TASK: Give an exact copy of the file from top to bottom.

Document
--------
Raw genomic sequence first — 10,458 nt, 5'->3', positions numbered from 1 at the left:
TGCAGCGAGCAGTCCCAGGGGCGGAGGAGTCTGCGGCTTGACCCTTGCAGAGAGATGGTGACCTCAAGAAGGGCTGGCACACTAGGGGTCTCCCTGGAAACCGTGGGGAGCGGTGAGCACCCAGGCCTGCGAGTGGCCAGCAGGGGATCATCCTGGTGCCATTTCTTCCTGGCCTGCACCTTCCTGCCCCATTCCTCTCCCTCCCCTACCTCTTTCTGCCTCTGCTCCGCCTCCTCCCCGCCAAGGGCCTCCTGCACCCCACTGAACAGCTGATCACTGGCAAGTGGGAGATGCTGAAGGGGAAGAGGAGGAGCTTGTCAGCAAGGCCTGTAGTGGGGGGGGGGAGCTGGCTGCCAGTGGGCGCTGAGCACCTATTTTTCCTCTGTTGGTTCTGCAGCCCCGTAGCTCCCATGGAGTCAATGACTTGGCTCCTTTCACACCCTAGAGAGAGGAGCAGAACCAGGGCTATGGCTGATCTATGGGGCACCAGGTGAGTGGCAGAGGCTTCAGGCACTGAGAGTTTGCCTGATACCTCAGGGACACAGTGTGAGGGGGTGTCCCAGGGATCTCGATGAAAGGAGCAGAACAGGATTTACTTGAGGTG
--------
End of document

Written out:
Raw genomic sequence first — 10,458 nt, 5'->3', positions numbered from 1 at the left:
TGCAGCGAGCAGTCCCAGGGGCGGAGGAGTCTGCGGCTTGACCCTTGCAGAGAGATGGTGACCTCAAGAAGGGCTGGCACACTAGGGGTCTCCCTGGAAACCGTGGGGAGCGGTGAGCACCCAGGCCTGCGAGTGGCCAGCAGGGGATCATCCTGGTGCCATTTCTTCCTGGCCTGCACCTTCCTGCCCCATTCCTCTCCCTCCCCTACCTCTTTCTGCCTCTGCTCCGCCTCCTCCCCGCCAAGGGCCTCCTGCACCCCACTGAACAGCTGATCACTGGCAAGTGGGAGATGCTGAAGGGGAAGAGGAGGAGCTTGTCAGCAAGGCCTGTAGTGGGGGGGGGGAGCTGGCTGCCAGTGGGCGCTGAGCACCTATTTTTCCTCTGTTGGTTCTGCAGCCCCGTAGCTCCCATGGAGTCAATGACTTGGCTCCTTTCACACCCTAGAGAGAGGAGCAGAACCAGGGCTATGGCTGATCTATGGGGCACCAGGTGAGTGGCAGAGGCTTCAGGCACTGAGAGTTTGCCTGATACCTCAGGGACACAGTGTGAGGGGGTGTCCCAGGGATCTCGATGAAAGGAGCAGAACAGGATTTACTTGAGGTG